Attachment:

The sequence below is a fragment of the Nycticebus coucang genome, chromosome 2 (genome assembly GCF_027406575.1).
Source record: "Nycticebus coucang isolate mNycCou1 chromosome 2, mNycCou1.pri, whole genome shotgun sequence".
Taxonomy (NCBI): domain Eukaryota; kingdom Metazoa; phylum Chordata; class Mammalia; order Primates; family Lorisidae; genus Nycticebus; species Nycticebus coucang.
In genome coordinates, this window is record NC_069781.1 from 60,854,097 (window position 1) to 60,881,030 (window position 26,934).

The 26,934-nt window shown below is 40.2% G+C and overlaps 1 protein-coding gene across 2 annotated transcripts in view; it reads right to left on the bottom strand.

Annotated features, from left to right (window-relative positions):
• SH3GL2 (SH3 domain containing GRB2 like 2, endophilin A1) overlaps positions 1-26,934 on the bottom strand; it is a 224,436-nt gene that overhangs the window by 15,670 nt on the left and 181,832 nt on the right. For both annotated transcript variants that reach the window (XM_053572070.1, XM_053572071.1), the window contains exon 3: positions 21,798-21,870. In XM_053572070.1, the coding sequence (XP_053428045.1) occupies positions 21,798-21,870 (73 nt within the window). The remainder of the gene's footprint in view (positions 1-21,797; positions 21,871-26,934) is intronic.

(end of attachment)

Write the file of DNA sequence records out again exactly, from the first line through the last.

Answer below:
The sequence below is a fragment of the Nycticebus coucang genome, chromosome 2 (genome assembly GCF_027406575.1).
Source record: "Nycticebus coucang isolate mNycCou1 chromosome 2, mNycCou1.pri, whole genome shotgun sequence".
Taxonomy (NCBI): domain Eukaryota; kingdom Metazoa; phylum Chordata; class Mammalia; order Primates; family Lorisidae; genus Nycticebus; species Nycticebus coucang.
In genome coordinates, this window is record NC_069781.1 from 60,854,097 (window position 1) to 60,881,030 (window position 26,934).

The 26,934-nt window shown below is 40.2% G+C and overlaps 1 protein-coding gene across 2 annotated transcripts in view; it reads right to left on the bottom strand.

Annotated features, from left to right (window-relative positions):
• SH3GL2 (SH3 domain containing GRB2 like 2, endophilin A1) overlaps positions 1-26,934 on the bottom strand; it is a 224,436-nt gene that overhangs the window by 15,670 nt on the left and 181,832 nt on the right. For both annotated transcript variants that reach the window (XM_053572070.1, XM_053572071.1), the window contains exon 3: positions 21,798-21,870. In XM_053572070.1, the coding sequence (XP_053428045.1) occupies positions 21,798-21,870 (73 nt within the window). The remainder of the gene's footprint in view (positions 1-21,797; positions 21,871-26,934) is intronic.